FIG. 2B is a side, cross-sectional schematic view of the modular packaging system of FIG. 2A taken at section 2B--2B;

FIG. 2C is a top, cross-sectional schematic view of the modular packaging system of FIG. 2A taken at section 2C--2C;

FIG. 3 is a perspective view of a base for a module according to an embodiment of the present invention.

FIG. 4A is a front, cross-sectional schematic view of a module according to an embodiment of the present invention;

FIG. 4B is a top, cross-sectional schematic view of the module of FIG. 4A taken at section 4B--4B;

FIG. 4C is a side, cross-sectional schematic view of the module of FIG. 4A taken at section 4C--4C;

FIG. 5 is a perspective, exploded view of a cabinet of a module according to an embodiment of the present invention;

FIG. 6 is a cross-sectional side view of a cabinet of a module according to an embodiment of the present invention;

FIG. 7 is a perspective, exploded view of a subrack assembly of a module according to an embodiment of the present invention;

FIG. 8 is a perspective, exploded view of a fan assembly of a module according to an embodiment of the present invention;

FIG. 9 is a top view of a distribution plate of a module according to an embodiment of the present invention;

FIGS. 10A, 10B, 10C, and 10D are partially cross-sectional, front schematic views of arrangements for mounting the fan assembly and the subrack in the cabinet according to embodiments of the present invention;

FIG. 11A is a front, cross-sectional schematic view of a module according to another embodiment of the present invention;

FIG. 11B is a side, cross-sectional schematic view of the module of FIG. 11A taken at section 11B--11B;

FIG. 11C is a top cross-sectional schematic view of the module of FIG. 11A taken at section 11C--11C;

FIG. 12A is a front, cross-sectional schematic view of a module according to another embodiment of the present invention;

FIG. 12B is a side, cross-sectional schematic view of the module of FIG. 12A taken at section 12B--12B; and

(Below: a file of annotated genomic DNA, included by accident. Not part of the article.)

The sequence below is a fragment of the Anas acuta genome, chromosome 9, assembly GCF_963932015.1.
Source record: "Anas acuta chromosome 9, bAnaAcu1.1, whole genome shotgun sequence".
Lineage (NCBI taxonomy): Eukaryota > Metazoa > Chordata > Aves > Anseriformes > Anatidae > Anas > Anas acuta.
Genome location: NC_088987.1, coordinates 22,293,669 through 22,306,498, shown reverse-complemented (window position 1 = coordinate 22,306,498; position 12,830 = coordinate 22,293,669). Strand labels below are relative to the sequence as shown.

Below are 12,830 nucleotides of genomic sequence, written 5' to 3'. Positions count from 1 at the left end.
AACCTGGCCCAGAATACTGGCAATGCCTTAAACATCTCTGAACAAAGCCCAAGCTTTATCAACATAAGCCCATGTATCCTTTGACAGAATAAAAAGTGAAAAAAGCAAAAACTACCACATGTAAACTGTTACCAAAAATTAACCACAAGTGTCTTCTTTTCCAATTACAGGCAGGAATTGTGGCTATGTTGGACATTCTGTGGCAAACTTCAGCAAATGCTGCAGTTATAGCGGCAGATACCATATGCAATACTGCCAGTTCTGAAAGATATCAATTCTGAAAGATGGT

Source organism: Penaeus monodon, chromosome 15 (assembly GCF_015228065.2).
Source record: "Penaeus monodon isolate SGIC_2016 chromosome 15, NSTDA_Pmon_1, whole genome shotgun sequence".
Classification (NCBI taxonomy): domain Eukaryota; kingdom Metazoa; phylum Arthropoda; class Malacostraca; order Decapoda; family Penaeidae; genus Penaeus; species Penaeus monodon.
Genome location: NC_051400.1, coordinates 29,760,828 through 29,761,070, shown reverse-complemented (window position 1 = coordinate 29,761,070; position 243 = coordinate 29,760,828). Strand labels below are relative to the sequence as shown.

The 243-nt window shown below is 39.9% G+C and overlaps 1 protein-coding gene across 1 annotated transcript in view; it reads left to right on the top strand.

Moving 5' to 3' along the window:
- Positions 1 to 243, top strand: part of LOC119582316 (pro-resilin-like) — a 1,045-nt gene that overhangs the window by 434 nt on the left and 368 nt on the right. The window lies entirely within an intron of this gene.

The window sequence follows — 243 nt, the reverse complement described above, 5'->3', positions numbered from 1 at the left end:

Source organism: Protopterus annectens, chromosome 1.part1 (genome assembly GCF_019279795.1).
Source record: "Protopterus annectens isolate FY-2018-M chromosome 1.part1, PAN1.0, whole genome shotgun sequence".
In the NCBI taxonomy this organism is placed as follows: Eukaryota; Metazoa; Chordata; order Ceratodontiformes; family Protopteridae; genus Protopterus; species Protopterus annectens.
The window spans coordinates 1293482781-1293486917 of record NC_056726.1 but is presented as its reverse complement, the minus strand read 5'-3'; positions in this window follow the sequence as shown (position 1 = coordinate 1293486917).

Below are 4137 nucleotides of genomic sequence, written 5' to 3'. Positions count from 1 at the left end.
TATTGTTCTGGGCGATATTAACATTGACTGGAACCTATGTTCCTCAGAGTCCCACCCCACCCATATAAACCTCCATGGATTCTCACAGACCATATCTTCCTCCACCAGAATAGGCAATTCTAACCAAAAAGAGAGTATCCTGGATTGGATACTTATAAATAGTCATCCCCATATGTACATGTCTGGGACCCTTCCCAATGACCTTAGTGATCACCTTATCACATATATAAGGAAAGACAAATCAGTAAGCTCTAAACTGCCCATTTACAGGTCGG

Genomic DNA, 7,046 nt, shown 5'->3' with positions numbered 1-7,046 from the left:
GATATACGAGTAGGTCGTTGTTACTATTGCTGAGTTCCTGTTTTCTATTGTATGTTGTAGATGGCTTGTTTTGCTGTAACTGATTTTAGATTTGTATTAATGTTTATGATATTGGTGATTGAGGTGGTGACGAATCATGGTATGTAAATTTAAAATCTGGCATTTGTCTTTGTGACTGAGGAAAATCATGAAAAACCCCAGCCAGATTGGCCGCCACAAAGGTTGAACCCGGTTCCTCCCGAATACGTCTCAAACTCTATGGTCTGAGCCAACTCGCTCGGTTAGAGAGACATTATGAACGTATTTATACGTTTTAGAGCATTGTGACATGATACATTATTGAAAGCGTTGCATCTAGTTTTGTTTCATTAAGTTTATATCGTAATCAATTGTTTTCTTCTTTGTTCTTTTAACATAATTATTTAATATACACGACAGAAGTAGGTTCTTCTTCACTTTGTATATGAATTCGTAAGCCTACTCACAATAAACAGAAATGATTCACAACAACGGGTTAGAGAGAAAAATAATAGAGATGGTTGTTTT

FIG. 12C is a top, cross-sectional schematic view of the module of FIG. 12A taken at section 12C--12C.

DETAILED DESCRIPTION

With reference to FIGS. 1 and 2A, 2B, and 2C, a modular packaging system 21 for electrical equipment is shown. The modular packaging system 21 includes two or more modules 25, which are adapted to be arranged vertically relative to one another in a stack 23, as seen, for example, in FIGS. 1, 2A, and 2B. The modules 25 of the modular packaging system 21 are also adapted to be arranged horizontally relative to one another in a side-by-side relationship, as seen in FIG. 2A, and in a back-to-back relationship, as seen in FIG. 2C. Further, as seen in FIG. 2A, each stack 23 of modules 25 is adapted to be horizontally arranged relative to one another, next to another stack 23'. The modules 25 and stacks 23 of modules may also, of course, be secured to walls by means such as bolts.

Each module 25 contains electrical equipment (not shown). Some of the electrical equipment may generate relatively substantial amounts of heat which must be dissipated to prevent damage or equipment malfunction. In accordance with a preferred embodiment, the electrical equipment is equipment for use in a radio base station of a cellular telephone communication system.

The modules 25 are preferably raised from direct contact with the floor by a base 27. As seen in FIG. 3, the base 27 is preferably formed with bolt holes 29 for securing the base to a floor with bolts (not shown). The base 27 is thus adapted to be secured to different types of floors under many different types of conditions.

With reference to FIGS. 4A, 4B, and 4C, a module 25 is shown in schematic form. Each module 25 includes a cabinet 31, such as is seen in FIGS. 5 and 6. Each module 25 further includes a subrack 34. The subrack 34 is part of a subrack assembly 33, seen in FIG. 7, and is adapted to enclose electrical components. As seen in FIGS. 4A, 4B, and 4C, the subrack 34 is mounted in the cabinet 31, and a fan assembly 35 is disposed, in the cabinet, above the subrack for forcing cooling air through the subrack assembly 33 to cool the electrical components disposed therein.

The cabinet 31, the subrack assembly 33 including a subrack 34, and the fan assembly 35 are mounted such that they form a left and right cable chute 37, 39 at the front of the module, and an air intake passage 41 beneath the subrack assembly, as seen, for example, in FIGS. 4A and 4C. As seen in FIG. 2A, the left and right cable chutes 37, 39 and the air intake passages 41 facilitate extending vertical cables V and horizontal cables H, which are preferably shielded, between modules 25 that are positioned vertically or horizontally relative to other modules. As seen in FIG. 2C, one or more passages 42 extend between openings 42a in a rear cabinet wall 89 and an inner cabinet wall 75 to the intake passage 41 to provide access to the interior of cabinets 31 from the rear, such as for purposes of extending cables into the cabinet from the rear. The passages 42 also facilitate extending cables between modules arranged in back-to-back relation. The air intake passage 41 is ordinarily sized such that any horizontal cabling H running through the air intake passage does not excessively block the flow of cooling air through the subrack assembly 33. In accordance with a presently preferred embodiment, the intake passage 41 is sized, and the amount of cables are limited, such that no more than 25% of the passage is blocked.